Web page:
Am Fam Physician. 2015 Feb 15;91(4):218.
AAFP Reiterates Warning to CMS About Provider Network Inadequacy
As the Centers for Medicare and Medicaid Services (CMS) prepares to instruct health insurers about policies for operating on the federally facilitated exchanges in 2016, the American Academy of Family Physicians (AAFP) has again alerted the agency to its concerns about patient access to care in the provider networks offered by these insurers' health plans. In the past two years, several insurers have chosen to reduce the number of physicians included in some of their plans' provider networks without explaining why the physicians were dropped. As a result, many patients have had to find new physicians on short notice. According to AAFP Board Chair Reid Blackwelder, MD, this practice disrupts the continuity of health care and can impede timely access to primary care. Insurers participating in the federal exchanges are required to submit detailed reports on the physicians, health care facilities, and pharmacies included in their health plans for a particular coverage area. CMS plans to review each health plan's provider network, focusing on areas with a history of concerns about provider adequacy. If the agency determines that an insurer's provider network is inadequate, it will ask the insurer to include more providers in that area or present an explanation regarding how it will offer reasonable access to patients. For more information, go to http://www.aafp.org/news/government-medicine/20150114cms-naicnarrowltrs.html.
MedPAC Recommends Higher Pay for Primary Care Physicians
Members of the Medicare Payment Advisory Commission (MedPAC) voted recently to forestall a 10% pay cut for primary care physicians who treat Medicare patients that is slated to take effect in January 2016. Rather than allowing a primary care bonus payment to expire at year's end, the commissioners are recommending a budget-neutral way to continue the payment. Commission members voted unanimously in favor of a per-beneficiary payment that would be offset by a 1.4% payment reduction to 75% of other physician services in the Medicare physician fee schedule. The recommendation will be included in MedPAC's report to Congress next month. For years, MedPAC commissioners have sought to rebalance the Medicare fee schedule, pointing out that primary care services have long been undervalued compared with subspecialty care services. The per-beneficiary payment will be available only to physicians who practice family medicine, general internal medicine, general pediatrics, or geriatrics. The increased payments will be made for specific evaluation and management services provided during office visits, patient visits in a long-term care facility, and home visits. Hospital visits are excluded. For more information, go to http://www.aafp.org/news/practice-professional-issues/20150119medpacfinalrec.html.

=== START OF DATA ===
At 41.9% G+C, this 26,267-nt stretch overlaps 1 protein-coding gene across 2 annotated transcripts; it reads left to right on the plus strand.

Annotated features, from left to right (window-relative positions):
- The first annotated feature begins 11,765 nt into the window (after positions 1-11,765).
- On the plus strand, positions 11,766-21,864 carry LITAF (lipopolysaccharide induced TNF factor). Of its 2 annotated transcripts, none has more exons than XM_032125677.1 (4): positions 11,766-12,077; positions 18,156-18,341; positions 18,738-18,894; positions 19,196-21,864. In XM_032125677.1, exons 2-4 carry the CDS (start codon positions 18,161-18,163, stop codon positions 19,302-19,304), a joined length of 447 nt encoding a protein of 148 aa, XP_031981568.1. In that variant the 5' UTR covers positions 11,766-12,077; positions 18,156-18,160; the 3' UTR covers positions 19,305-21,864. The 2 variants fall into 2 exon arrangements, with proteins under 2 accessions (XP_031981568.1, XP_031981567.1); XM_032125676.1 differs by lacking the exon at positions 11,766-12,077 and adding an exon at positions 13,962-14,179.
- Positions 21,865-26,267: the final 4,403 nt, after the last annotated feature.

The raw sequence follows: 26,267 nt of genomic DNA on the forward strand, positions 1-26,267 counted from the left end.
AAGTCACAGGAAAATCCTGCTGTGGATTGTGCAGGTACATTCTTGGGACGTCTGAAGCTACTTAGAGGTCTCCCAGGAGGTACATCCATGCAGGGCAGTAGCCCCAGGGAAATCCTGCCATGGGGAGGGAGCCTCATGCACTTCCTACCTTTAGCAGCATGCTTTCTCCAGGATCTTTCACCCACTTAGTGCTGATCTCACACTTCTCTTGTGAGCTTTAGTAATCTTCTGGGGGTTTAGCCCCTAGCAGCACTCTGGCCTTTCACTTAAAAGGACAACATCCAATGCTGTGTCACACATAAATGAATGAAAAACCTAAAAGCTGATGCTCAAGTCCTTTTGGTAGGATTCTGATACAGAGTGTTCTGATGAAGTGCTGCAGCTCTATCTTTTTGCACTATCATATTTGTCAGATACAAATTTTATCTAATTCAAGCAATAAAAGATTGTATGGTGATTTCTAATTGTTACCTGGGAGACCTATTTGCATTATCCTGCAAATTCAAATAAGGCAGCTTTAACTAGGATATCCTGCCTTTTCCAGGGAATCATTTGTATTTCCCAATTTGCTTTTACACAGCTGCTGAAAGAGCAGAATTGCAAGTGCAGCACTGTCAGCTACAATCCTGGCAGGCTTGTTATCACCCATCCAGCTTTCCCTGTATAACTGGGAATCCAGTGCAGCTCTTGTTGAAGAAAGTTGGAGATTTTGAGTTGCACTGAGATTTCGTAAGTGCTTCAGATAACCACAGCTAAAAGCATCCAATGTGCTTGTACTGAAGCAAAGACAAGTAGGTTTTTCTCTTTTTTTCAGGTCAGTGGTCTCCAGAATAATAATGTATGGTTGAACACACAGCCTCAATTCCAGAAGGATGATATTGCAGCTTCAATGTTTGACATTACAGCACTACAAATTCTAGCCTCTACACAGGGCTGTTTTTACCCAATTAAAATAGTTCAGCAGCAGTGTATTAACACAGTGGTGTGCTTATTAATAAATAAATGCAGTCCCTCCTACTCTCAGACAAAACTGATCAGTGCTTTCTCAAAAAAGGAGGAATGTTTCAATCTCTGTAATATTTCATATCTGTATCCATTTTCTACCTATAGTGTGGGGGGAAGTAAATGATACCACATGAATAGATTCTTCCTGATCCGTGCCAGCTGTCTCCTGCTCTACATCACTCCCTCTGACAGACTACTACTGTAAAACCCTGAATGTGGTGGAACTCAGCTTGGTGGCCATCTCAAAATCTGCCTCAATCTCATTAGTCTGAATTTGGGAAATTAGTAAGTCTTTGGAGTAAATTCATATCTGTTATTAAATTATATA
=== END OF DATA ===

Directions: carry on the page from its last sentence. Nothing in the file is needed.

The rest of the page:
Physicians Foundation's 2015 Watch List Includes Consolidation, ICD-10
The Physicians Foundation, a not-for-profit organization that advances the work of physicians in practice, has released the 2015 version of its biennial Physician Watch List. The five areas most likely to affect physicians and patients this year include consolidation among hospitals and health systems; one-on-one time with patients; the upcoming International Classification of Diseases, 10th revision (ICD-10) code set for outpatient diagnostic coding; patient access to physicians; and lack of transparency about the cost of medical care, including the difference in the cost of care provided in hospitals vs. medical practices. The list is based on data from the foundation's survey of 20,000 physicians. For more information, go to http://www.aafp.org/news/practice-professional-issues/20150114physfdtnwatchlist.html.
New Resource Helps Physicians Discuss Weight with Patients
The American Society of Bariatric Physicians has released an updated version of its obesity algorithm to help health care professionals navigate discussions about weight with patients who are obese. The free resource has undergone significant revisions for 2015 and includes more evidence-based information about medical obesity treatment. It offers an overview of principles to consider when evaluating patients and implementing personalized treatment plans, and includes options for nutrition strategies, exercise prescription, behavior modification, weight-management medications, and discussion of surgical options. In addition to weight loss, the algorithm emphasizes optimizing health, decreasing disease risk, and improving overall quality of life. For more information, go to http://www.asbp.org/obesityalgorithm.html.
— AFP and AAFP NEWS staff
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